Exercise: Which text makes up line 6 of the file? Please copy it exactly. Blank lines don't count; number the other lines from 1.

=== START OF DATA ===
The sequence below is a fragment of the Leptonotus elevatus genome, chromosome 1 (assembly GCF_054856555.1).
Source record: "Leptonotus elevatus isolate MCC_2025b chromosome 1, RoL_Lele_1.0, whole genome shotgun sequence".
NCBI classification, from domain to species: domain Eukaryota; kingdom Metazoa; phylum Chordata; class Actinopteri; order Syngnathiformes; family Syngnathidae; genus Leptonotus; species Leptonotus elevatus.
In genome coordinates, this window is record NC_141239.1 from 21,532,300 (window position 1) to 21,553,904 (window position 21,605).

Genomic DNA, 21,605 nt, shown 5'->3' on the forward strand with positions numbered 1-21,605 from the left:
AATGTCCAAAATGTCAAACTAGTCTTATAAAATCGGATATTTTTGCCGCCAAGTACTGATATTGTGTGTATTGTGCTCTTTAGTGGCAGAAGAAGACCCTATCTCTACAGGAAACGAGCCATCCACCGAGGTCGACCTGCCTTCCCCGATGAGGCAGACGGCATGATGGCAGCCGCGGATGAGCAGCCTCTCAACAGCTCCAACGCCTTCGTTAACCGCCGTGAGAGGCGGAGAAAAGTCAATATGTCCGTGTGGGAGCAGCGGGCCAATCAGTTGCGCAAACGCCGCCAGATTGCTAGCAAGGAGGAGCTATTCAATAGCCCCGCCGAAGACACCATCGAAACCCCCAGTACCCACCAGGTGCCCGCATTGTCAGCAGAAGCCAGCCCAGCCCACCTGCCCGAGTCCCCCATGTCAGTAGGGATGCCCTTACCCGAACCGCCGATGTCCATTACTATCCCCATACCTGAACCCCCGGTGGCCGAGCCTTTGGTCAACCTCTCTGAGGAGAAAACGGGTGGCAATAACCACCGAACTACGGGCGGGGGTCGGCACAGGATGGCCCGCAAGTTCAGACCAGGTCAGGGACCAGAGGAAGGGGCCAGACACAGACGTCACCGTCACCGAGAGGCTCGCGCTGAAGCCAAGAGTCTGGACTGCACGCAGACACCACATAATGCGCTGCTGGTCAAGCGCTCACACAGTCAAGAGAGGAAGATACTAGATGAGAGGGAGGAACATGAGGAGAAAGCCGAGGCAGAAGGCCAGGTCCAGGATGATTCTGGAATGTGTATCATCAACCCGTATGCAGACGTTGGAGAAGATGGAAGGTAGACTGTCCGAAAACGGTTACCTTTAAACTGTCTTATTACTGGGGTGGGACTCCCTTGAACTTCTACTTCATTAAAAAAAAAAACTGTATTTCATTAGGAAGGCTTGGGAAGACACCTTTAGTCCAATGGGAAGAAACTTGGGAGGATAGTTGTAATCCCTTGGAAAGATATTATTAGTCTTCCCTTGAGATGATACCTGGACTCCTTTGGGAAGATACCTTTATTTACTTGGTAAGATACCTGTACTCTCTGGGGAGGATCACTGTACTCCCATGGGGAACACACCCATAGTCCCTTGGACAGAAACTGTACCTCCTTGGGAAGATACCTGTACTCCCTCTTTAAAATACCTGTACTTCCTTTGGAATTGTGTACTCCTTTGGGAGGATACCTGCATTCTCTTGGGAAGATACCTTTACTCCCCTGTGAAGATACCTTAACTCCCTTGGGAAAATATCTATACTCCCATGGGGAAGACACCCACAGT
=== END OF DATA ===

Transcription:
AATGTCCAAAATGTCAAACTAGTCTTATAAAATCGGATATTTTTGCCGCCAAGTACTGATATTGTGTGTATTGTGCTCTTTAGTGGCAGAAGAAGACCCTATCTCTACAGGAAACGAGCCATCCACCGAGGTCGACCTGCCTTCCCCGATGAGGCAGACGGCATGATGGCAGCCGCGGATGAGCAGCCTCTCAACAGCTCCAACGCCTTCGTTAACCGCCGTGAGAGGCGGAGAAAAGTCAATATGTCCGTGTGGGAGCAGCGGGCCAATCAGTTGCGCAAACGCCGCCAGATTGCTAGCAAGGAGGAGCTATTCAATAGCCCCGCCGAAGACACCATCGAAACCCCCAGTACCCACCAGGTGCCCGCATTGTCAGCAGAAGCCAGCCCAGCCCACCTGCCCGAGTCCCCCATGTCAGTAGGGATGCCCTTACCCGAACCGCCGATGTCCATTACTATCCCCATACCTGAACCCCCGGTGGCCGAGCCTTTGGTCAACCTCTCTGAGGAGAAAACGGGTGGCAATAACCACCGAACTACGGGCGGGGGTCGGCACAGGATGGCCCGCAAGTTCAGACCAGGTCAGGGACCAGAGGAAGGGGCCAGACACAGACGTCACCGTCACCGAGAGGCTCGCGCTGAAGCCAAGAGTCTGGACTGCACGCAGACACCACATAATGCGCTGCTGGTCAAGCGCTCACACAGTCAAGAGAGGAAGATACTAGATGAGAGGGAGGAACATGAGGAGAAAGCCGAGGCAGAAGGCCAGGTCCAGGATGATTCTGGAATGTGTATCATCAACCCGTATGCAGACGTTGGAGAAGATGGAAGGTAGACTGTCCGAAAACGGTTACCTTTAAACTGTCTTATTACTGGGGTGGGACTCCCTTGAACTTCTACTTCATTAAAAAAAAAAACTGTATTTCATTAGGAAGGCTTGGGAAGACACCTTTAGTCCAATGGGAAGAAACTTGGGAGGATAGTTGTAATCCCTTGGAAAGATATTATTAGTCTTCCCTTGAGATGATACCTGGACTCCTTTGGGAAGATACCTTTATTTACTTGGTAAGATACCTGTACTCTCTGGGGAGGATCACTGTACTCCCATGGGGAACACACCCATAGTCCCTTGGACAGAAACTGTACCTCCTTGGGAAGATACCTGTACTCCCTCTTTAAAATACCTGTACTTCCTTTGGAATTGTGTACTCCTTTGGGAGGATACCTGCATTCTCTTGGGAAGATACCTTTACTCCCCTGTGAAGATACCTTAACTCCCTTGGGAAAATATCTATACTCCCATGGGGAAGACACCCACAGT